On the women’s side, the Georgia Bulldogs looked dominant, especially in the 200 and 500 freestyles that are their core. Auburn and Virginia had great swims as well, specifically from Arianna Vanderpool-Wallace and Lauren Perdue, respectively. Auburn’s top breaststroker, Micah Lawrence, scratched most of her events, and was quite slow in most of what she did swim. There might be an injury watch to look out for there.
For the men, Auburn is back into form and cruised to a win. In the battle of #13 teams, Georgia upended Minnesota for second. I would expect the Bulldog men to move up in the next CSCAA rankings release based on this result. The Virginia men, despite some good swims at the top, finished in 4th overall.
Though the Cavaliers probably wouldn’t consider this meet a resounding success, they did have some very good swims from Matt Mclean. They were hurt badly by a lot of seemingly healthy-scratches as well as not having any divers. Georgia and Minnesota scored the bulk of the diving points on the men’s side, which accounted for a good portion of the difference between second and fourth.
1. (#2) Georgia, University of 1115
2. (#10) Auburn University 769.5
3. (#9 ) Virginia, University of 655.5
4. Penn State University 538
5. University of Kansas 371
6. Harvard University 261
7. (# 14) University of Minnesota (divers) 158
1. (# 7)Auburn University 1101.5
2. (# 13) Georgia, University of 832
3. (# 13) University of Minnesota 707.5
4. (#11) Virginia, University of 651
5. Penn State University 444
Swimmers of the Meet
Women’s: Arianna Vanderpool-Wallace (Auburn)
Men’s: Adam Brown (Auburn)
Perdue Bulldogs 200 free
The Georgia Bulldogs are probably the most insanely deep 200 freestyle team in the history of swimming. In this meet, they grabbed 2nd-6th place, including 5 swimmers under the 1:46 mark. The freestylers appeared to be at different states of rest. Allison Schmitt, who was 3rd in 1:45.31, is the favorite to win the NCAA Championship in this event and likely had only minimal rest in the lead-up to this meet. Chelsea Nauta, who was 4th in 1:45.50, was less than half a second off of her NCAA mark, and may have been a little more rested. Either way, the Georgia Bulldogs look as deep as ever, and could (read: should) break the American record at NCAA’s.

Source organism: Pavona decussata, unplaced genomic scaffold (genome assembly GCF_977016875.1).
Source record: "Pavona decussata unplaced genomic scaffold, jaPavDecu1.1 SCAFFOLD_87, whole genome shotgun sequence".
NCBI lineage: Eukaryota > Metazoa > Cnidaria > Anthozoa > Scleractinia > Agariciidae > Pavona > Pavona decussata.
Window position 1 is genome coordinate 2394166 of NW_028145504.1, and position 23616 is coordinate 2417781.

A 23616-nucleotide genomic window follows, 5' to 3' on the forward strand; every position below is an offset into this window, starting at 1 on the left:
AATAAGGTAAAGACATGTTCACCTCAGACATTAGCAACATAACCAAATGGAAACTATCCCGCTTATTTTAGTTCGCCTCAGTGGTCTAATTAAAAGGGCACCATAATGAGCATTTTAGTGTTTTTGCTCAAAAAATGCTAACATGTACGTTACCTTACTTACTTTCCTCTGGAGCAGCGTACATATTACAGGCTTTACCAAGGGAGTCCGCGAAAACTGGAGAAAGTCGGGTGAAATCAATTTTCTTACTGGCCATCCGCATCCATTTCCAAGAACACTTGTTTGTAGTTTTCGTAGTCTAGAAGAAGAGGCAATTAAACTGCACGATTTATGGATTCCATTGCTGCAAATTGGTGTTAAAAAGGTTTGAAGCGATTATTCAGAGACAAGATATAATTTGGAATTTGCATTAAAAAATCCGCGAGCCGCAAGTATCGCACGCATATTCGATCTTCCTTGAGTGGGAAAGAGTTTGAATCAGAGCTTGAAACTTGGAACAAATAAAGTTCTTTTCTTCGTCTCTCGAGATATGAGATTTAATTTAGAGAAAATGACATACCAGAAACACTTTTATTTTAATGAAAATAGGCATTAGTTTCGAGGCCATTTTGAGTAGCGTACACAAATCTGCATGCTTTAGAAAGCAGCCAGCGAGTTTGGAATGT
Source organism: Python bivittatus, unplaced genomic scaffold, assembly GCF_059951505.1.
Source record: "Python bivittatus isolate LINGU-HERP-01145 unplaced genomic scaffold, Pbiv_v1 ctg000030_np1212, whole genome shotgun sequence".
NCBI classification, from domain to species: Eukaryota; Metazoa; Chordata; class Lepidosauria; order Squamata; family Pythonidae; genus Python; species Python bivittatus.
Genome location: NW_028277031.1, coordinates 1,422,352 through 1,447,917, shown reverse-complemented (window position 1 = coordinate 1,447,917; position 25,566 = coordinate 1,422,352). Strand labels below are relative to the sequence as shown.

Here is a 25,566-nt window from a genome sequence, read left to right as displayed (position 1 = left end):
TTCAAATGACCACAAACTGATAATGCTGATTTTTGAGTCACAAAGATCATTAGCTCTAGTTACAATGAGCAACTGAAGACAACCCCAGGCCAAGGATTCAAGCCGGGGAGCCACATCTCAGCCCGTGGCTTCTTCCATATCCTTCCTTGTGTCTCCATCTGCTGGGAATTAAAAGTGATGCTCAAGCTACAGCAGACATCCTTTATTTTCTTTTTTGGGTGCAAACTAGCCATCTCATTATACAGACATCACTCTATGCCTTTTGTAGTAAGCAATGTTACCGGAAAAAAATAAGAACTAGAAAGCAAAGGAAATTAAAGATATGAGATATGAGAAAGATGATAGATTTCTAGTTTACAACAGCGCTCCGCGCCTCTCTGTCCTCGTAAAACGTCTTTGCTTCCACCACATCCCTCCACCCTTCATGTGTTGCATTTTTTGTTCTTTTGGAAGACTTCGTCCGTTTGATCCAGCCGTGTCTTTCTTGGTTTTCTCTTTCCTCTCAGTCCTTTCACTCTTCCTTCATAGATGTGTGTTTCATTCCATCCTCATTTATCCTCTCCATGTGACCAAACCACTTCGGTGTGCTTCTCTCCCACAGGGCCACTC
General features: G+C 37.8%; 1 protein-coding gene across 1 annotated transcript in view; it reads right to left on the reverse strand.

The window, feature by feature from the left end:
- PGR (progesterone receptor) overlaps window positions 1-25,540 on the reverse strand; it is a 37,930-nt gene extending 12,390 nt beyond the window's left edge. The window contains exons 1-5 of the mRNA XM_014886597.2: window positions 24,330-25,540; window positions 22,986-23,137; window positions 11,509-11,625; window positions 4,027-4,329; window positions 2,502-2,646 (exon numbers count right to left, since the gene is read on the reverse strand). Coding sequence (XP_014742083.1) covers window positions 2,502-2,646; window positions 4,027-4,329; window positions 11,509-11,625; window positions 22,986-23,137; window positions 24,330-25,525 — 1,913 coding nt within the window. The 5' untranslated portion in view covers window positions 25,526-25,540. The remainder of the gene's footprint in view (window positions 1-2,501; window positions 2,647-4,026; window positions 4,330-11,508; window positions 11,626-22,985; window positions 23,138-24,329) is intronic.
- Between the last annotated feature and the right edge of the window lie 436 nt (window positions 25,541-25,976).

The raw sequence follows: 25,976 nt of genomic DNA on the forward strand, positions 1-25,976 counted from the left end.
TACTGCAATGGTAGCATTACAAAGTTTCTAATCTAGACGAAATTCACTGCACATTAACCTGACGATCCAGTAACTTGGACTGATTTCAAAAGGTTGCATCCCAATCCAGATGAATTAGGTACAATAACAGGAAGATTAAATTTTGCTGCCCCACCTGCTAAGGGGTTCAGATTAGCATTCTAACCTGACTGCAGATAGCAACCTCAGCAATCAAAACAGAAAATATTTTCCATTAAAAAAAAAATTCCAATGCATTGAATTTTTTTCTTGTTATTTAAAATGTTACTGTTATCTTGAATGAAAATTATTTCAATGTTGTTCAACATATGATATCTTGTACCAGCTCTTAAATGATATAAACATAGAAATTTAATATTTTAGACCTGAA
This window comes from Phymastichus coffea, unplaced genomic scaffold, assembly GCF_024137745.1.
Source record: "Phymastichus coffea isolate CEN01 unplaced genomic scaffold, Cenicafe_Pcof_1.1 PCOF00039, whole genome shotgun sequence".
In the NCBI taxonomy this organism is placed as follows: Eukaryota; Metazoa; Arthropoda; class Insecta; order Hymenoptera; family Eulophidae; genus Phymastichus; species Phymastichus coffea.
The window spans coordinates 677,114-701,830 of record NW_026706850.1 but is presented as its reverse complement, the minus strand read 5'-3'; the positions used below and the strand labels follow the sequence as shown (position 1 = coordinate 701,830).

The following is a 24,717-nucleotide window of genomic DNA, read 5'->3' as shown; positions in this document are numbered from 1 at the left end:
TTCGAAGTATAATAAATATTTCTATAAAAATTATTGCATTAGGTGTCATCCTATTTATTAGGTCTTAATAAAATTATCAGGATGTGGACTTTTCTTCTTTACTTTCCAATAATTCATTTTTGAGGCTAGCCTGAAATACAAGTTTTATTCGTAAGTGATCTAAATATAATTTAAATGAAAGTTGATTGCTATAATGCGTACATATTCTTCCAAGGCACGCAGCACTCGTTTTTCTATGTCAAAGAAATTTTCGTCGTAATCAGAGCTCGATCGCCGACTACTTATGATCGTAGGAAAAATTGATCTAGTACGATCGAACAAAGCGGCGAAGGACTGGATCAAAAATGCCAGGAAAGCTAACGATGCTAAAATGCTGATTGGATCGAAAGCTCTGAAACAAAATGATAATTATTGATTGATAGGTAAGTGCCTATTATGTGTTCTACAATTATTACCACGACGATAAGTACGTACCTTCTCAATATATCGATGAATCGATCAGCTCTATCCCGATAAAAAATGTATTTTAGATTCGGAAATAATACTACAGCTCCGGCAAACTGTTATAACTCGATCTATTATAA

But at this meet, Virginia sophomore Lauren Perdue stole the show. She won the 200 free in 1:44.12, which is the best time in the nation and seven-tenths better than her 8th place mark from last year’s Championship meet. In fact, that time would’ve been good enough to tie for third at last year’s NCAA meet. Perdue is one of the few swimmers in the country with the potential to break up a 1-2-3 Bulldog finish in March.
Vanderpool-Wallace Nips Perdue in Fabulous Sprint Free Racing
Besides her success in the 200 free, Virginia’s Perdue had two other fantastic swims in the 50 and 100 frees for runner-up finishes with times of 22.16 and 48.14. In fact, these swims were so good that they both stand as second in the country this year. Unfortunately for Perdue, she ran into a blue and orange buzzsaw named Arianna Vanderpool-Wallace. The race between the two in the 50 was outstanding, with Vanderpool-Wallace out-touching Perdue in a time of 22.14. In the 100, however, despite a very impressive time, Purdue wasn’t even in the same stratosphere as V-P, who touched in 47.44. This time was not only easily the best college time in the country, but it even was well clear of post-grad Jessica Hardy’s 47.81 that won at Short Course Nationals.